Technology is pervasive in modern life. You can barely turn around without seeing a new gadget being launched. Yet, despite the fact we've been used to technology in environments such as entertainment and retail for years, hospitality has seemingly dragged behind.
That's changing. There are some really exciting tech innovations hitting the restaurant market, whether there to entertain, allow for pre-ordering or speed up service, the result is the same: better customer experiences. Given that we're a nation of experience junkies, I've put together a list of techy restaurants you absolutely must try. The catch? You'll have to get a round-the-world ticket to do so. But hey! That's part of the experience, right?
1) Oshi, Cyprus
While a few restaurants use interactive tables, including Inamo, London, Oshi claims to use the world's most advanced. Its interactive tables use gesture recognition technology to give the customer complete control. Diners can choose from a range of virtual tablecloths, view the chefs at work using the 'Chef Cam' function and access practical services such taxi booking and requesting a waiter.
2) Rollercoaster, Austria
The technology in Rollercoaster is geared towards two things - the speed of service and fun. Entering the venue you notice an abundance of metal rods forming a track around the room. These are your servers; the restaurant promises that the loops, steep turns and corkscrews, driven by gravity, will deliver dishes smoothly to the table.
Like others on this list, a digital menu features at Rollercoaster, meaning human interaction in this high-tech venue is minimal.
3) Six Storeys, UK
Six Storeys by Camm & Hooper, is one of the hottest new bars and restaurants on the London scene. Not only is it leading the way for independent venues with its own mobile ordering app, but it's launched a desk and park delivery service.
After a day packed into a dark office, there's nothing many workers want more than to grab a relaxing drink before having to squeeze onto the commuter train home. At the same time, the idea of pushing amongst the swarming crowds is repugnant, especially in summer. Now, because of Six Storeys they can relax, in the sun or shade on the grass of Soho Square, and have their order delivered to them. Class.
4) Submotion, Ibiza
As with many things in Ibiza, Submotion takes experience to the absolute extreme. So much so you need to watch this video explainer to fully comprehend it.
In short, guests dine in a space that has been engineered to be a 'vivid setting transcending human senses'. A little bit sci-fi, the dining 'pod' sits 12 at a time and takes guests through a journey to stimulate all senses. Transporting diners to different locations and serving Michelin-grade food. This is a restaurant needs to be seen to be believed.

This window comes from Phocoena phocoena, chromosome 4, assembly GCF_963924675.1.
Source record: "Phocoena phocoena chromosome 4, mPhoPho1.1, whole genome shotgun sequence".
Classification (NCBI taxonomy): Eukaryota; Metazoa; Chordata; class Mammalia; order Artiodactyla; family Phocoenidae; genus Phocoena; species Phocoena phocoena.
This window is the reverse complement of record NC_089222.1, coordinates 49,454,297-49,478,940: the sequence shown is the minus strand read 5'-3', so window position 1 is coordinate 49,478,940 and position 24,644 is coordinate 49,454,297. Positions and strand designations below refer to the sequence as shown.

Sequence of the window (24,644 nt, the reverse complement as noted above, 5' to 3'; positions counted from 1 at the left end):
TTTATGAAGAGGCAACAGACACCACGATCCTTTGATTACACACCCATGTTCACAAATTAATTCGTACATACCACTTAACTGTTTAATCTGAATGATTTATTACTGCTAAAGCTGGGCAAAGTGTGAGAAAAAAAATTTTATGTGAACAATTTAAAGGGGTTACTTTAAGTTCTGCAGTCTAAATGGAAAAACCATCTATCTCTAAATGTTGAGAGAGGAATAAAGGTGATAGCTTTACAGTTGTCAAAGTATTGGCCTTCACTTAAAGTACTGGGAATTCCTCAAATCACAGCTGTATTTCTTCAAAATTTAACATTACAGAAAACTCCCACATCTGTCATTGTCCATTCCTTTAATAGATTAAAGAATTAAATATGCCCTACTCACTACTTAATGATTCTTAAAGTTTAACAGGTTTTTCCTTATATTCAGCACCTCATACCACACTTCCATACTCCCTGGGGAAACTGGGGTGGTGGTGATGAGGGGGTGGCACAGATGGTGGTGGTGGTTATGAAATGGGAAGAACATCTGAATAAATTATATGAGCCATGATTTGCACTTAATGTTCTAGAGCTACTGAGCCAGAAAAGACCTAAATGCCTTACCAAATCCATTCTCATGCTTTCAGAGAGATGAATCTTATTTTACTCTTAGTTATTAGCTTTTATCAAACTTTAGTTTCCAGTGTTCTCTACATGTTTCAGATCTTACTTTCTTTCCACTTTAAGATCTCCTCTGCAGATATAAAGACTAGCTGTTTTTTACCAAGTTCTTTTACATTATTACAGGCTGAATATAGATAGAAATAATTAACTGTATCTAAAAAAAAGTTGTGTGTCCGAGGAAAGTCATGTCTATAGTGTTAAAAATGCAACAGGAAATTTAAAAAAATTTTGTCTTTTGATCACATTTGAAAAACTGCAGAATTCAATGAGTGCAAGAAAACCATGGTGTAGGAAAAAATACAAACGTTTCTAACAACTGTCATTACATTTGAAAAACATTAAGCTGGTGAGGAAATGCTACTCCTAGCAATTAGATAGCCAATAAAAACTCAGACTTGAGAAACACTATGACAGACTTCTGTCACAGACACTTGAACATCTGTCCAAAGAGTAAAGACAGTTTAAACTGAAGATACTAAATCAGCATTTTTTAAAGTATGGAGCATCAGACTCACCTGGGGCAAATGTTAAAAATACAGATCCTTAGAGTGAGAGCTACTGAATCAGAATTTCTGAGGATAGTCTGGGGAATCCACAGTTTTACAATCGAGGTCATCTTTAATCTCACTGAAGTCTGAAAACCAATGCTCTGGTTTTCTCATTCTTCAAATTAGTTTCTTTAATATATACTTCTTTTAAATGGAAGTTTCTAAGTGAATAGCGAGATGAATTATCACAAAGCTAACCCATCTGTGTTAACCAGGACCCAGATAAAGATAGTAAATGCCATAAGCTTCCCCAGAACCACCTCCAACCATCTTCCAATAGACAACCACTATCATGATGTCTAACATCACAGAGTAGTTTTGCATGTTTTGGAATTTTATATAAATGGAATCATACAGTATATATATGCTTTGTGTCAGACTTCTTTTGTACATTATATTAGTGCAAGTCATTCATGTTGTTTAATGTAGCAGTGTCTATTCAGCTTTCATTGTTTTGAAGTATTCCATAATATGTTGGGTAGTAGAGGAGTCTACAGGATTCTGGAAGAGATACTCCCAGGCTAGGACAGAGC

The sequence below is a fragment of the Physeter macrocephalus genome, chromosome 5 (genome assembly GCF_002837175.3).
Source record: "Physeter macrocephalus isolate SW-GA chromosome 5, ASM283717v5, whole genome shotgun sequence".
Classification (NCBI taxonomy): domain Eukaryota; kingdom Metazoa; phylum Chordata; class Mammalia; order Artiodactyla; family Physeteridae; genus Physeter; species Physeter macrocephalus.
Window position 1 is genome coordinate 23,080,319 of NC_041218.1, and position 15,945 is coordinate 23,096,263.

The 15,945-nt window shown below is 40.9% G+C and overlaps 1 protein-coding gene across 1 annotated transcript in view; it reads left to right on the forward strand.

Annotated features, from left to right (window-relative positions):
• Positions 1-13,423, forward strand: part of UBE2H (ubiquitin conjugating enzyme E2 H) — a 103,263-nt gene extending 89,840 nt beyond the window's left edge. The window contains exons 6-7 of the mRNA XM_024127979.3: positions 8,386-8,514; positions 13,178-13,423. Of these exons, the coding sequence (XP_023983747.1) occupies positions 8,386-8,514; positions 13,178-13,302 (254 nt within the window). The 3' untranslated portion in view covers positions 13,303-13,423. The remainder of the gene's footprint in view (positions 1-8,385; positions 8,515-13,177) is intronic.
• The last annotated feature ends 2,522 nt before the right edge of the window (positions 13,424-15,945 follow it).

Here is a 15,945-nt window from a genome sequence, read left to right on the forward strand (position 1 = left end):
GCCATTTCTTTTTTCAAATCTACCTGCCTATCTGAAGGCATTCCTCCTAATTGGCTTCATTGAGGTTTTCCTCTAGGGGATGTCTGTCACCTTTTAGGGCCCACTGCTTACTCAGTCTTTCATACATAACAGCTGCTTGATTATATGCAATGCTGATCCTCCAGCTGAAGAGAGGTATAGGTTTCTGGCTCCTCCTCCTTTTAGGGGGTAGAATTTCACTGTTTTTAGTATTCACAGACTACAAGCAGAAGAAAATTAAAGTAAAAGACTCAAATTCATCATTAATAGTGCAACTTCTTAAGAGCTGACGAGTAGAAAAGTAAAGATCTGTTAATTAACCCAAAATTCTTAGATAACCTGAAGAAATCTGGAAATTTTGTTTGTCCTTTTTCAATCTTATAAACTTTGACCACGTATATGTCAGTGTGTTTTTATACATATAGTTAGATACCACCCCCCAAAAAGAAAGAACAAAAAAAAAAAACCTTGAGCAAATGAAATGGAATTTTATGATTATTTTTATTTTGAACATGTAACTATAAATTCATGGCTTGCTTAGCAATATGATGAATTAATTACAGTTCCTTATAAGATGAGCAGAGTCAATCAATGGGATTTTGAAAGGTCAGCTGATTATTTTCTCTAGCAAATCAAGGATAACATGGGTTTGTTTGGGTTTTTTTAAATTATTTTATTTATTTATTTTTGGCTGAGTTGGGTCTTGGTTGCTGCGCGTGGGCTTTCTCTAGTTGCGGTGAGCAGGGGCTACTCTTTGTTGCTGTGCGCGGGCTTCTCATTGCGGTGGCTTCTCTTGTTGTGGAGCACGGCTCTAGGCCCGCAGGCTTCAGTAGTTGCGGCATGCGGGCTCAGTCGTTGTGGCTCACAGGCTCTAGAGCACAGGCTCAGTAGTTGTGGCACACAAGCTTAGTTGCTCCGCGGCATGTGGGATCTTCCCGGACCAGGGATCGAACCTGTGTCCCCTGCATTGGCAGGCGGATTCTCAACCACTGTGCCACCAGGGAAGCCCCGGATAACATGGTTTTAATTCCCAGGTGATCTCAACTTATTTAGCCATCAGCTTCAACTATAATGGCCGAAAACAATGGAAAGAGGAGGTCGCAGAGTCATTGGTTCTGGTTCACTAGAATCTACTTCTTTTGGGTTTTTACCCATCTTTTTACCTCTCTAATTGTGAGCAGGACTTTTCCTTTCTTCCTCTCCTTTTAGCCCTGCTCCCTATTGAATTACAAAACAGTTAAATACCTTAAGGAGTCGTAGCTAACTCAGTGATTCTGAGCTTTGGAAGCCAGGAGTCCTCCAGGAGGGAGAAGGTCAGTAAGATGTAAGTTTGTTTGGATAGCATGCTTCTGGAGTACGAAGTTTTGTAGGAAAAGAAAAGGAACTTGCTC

5) Suryawanshi Indiranagar, India
Arguably the most 'high-tech' of the list are the Suryawanshi restaurants in Bengaluru's Indiranagar and Whitefield neighbourhoods. Why? Because owner Kailash Suryawanshi accepts bitcoin as a mode of payment (alongside the usual cash, cards, and Paytm) - that's more high-tech than most consumers yet need. Still, we can appreciate a restaurant that decides to invest in the future at an early stage.
6) Richtree Natural Market, Canada
Richtree Natural Market in Toronto knows how to apply va-va-voom to the dining experience with a holographic hostess, touch-screen kiosks and an interactive play-area.
It's added juice to its ordering and payment with its Richtree Market Pass. This associates with a customer's credit card and is used to pay the final bill (food is chosen from various counters). Passes can also be grouped so that one person pays the whole bill - an excellent idea for working lunches. And, if a parent wants their child to play at being grown up, they can use a wooden pass card to select their meals, while the parent keeps a check on their orders through a smartphone app.
7) Eatsa, USA
Eatsa is a fast food chain in the USA that has swapped humans for technology; there are no waiters or cashiers anywhere. Instead, you have computer kiosks and 'collection cubbies'. This, the restaurant claims, allows an order to be filled and served in three minutes. Within five minutes of entering, you can be eating without having spoken to anyone, just order on the tablet, wait for your cubby to flash, lift the lid and collect.
The restaurant isn't completely without humanity, its menu is said to be driven by diners who are invited to feedback and make ingredient suggestions for future visits.
With the role that technology plays in our lives growing all the time, restaurants like this are likely to grow in popularity so, those that can't afford a round the world trip shouldn't worry. No doubt there'll be a pre-ordering, robot-hosted interactive restaurant featuring automated table delivery coming to a town near you soon.Suggest a correction